The saints of our Church are really the glue that holds our communities together. If it weren’t for courageous priests, holy nuns, humble church goers, and faithful catechists, we would be much lacking as a church.
Holy people are also the ones that inspire those around them to reach for greater things and to strive for unity and peace in their homes and communities. No matter what our government says, these holy men and women are the ones truly leading our cities to greatness.
Yesterday, I was so blessed to be able to attend the Beatification of the now Blessed Solanus Casey. 75,000 people flooded into Ford Field on a rainy Saturday to witness a very special man come one step closer to sainthood. This humble friar was the glue that held the city of Detroit together during some of its hardest days. He united people and was the cause of hundreds of cures during his lifetime.
If you are not familiar with who Blessed Solanus was, I’ll give you a little overview of his life. Bernard Francis Casey was born on the 25th of November 1850, in Pierce County, Wisconsin. Many years later, after believing that he was called to marriage, Solanus witnessed a man violently assaulting a woman. This experience awakened in him a strong desire to help others who were in need by becoming a priest.
Once he had enrolled at St. Francis High School Seminary in 1891, he hoped to become a diocesan priest. Studying at that school was difficult for him, mainly because he wasn’t familiar with the languages in which they taught. Because of this, his superiors suggested that he join a religious order and forgo the priesthood. He could then be ordained a “simplex” priest, one who could neither preach publicly or hear confessions. Tough, huh!!
After praying in front of the Blessed Mother back in his home town, Solanus heard Mary’s distant voice say, “Go to Detroit”. Talk about a wakeup call from the Blessed Mother!! He went to Detroit and was there until his death:)
Once he arrived in Detroit, Brother Solanus was stationed as a porter, or doorkeeper at St. Bonaventure’s Convent. He was a priest of God, yet he oversaw opening the door for people. How extremely humble.
Though he had a simple job, Solanus used this job to help all those with whom he encountered at the door. The poor, sick and suffering were all welcomed alike. It didn’t matter their race, color, or creed, he still loved and cared for them. He founded the Capuchin Soup Kitchen, which helped the city through the depression and still feeds thousands today. Solanus’s gift of healing also made him well known throughout the city and country.
By his death at the age of 86, in 1957, Blessed Solanus had touched thousands of people by his mere presence and kind words. 20,000 people attended his funeral. 20,000 people. That is cra-zy. Just think, that is the impact that one single person can have.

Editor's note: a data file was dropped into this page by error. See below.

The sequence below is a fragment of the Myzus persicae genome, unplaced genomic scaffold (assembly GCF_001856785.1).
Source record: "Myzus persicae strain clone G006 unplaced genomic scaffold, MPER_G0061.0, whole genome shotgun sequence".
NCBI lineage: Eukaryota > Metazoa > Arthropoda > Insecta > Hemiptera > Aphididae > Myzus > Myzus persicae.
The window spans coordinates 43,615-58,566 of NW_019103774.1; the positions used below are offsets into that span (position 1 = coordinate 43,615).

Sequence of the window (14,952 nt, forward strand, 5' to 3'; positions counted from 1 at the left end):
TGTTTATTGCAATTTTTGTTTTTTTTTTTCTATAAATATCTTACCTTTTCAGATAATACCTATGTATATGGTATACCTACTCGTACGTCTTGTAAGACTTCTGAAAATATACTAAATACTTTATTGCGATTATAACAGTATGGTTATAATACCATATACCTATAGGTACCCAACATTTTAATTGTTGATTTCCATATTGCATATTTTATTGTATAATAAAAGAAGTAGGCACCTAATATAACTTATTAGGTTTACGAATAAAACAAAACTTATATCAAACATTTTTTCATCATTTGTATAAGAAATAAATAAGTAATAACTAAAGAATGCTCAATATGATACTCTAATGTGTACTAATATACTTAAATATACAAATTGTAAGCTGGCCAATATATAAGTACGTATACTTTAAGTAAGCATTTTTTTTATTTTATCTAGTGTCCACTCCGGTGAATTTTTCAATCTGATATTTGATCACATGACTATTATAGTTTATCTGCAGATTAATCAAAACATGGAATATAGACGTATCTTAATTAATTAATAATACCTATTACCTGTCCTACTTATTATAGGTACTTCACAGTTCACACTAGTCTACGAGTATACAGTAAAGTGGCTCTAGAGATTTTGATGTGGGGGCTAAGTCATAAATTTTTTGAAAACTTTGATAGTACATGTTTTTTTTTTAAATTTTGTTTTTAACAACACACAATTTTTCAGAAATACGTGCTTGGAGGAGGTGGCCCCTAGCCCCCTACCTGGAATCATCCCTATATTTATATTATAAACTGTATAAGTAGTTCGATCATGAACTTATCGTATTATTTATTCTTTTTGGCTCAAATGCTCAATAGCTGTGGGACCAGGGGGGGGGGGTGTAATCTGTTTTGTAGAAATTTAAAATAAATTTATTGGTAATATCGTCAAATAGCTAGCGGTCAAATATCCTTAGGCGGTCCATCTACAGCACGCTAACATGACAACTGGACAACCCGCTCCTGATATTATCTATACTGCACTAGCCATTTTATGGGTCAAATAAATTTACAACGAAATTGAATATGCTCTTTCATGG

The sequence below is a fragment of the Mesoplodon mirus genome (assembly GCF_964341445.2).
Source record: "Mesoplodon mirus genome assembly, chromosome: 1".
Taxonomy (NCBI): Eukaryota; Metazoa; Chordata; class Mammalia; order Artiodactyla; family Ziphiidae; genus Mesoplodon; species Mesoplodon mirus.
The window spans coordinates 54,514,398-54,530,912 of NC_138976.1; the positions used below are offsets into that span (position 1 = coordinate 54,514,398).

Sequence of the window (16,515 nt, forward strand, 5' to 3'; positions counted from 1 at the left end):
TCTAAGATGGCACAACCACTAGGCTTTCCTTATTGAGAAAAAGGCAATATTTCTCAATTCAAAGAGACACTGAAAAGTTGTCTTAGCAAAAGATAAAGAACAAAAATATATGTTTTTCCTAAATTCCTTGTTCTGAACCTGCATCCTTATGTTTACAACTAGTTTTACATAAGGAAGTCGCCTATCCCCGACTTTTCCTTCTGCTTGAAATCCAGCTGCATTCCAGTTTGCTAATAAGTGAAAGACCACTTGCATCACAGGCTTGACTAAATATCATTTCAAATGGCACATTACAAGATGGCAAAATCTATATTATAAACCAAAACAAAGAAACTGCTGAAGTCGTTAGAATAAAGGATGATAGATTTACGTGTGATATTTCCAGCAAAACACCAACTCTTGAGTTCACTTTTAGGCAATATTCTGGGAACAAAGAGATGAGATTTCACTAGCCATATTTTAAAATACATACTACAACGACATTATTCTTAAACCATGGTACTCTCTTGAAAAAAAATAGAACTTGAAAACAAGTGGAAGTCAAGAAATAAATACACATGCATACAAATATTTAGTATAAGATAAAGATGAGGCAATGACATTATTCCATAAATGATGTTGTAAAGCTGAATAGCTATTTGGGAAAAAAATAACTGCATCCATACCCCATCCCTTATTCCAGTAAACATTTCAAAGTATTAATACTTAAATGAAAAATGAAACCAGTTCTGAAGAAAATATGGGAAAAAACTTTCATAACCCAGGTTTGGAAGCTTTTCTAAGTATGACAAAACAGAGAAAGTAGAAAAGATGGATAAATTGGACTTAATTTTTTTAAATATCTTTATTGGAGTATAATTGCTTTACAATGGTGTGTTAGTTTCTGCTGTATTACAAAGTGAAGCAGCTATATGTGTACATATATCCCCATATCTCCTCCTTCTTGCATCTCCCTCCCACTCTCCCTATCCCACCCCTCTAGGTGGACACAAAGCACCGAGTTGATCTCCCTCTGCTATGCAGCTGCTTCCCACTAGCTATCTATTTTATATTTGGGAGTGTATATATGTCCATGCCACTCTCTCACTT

Now onto a little bit about the liturgy yesterday. Let’s just say that it was beautiful.
I found this liturgy a beautiful sign of unity among thousands of people. We were all there to honor one holy man together. His virtue and service to an ailing city, even a half a century ago, has left a lasting mark on this city, state, and country. It truly was amazing to see the city unite in this special way, all because of a humble porter.
Like I said earlier, this whole thing, 20,000 people showing up at a simple funeral, thousands of people cured, hundreds of thousands of people fed, 75,000 people filing into a football stadium, and a whole city uplifted for the better, is due to one man. He wasn’t rich or ‘famous’. He had no major influential or political power. He wasn’t even able to say mass as a priest. Everyone around him seemed to think that he was incapable of leading the people.
And yet, he is still influencing people 50 years later. And is on his way to becoming a saint.
This type of thing does not simply happen by chance.
If you feel called to do so, please pray to Blessed Solanus Casey, for your intentions and for his canonization. Blessed Solanus Casey, Pray for us!!
O God, I adore You. I give myself to You. May I be the person You want me to be, and May Your will be done in my life today.
I thank You for the gifts You gave Father Solanus. If it is Your Will, bless us with the Canonization of Father Solanus so that others may imitate and carry on his love for all the poor and suffering of our world.
As he joyfully accepted Your divine plans, I ask You, according to Your Will, to hear my prayer for… (your intention), through Jesus Christ our Lord. Amen.
“Blessed be God in all His Designs.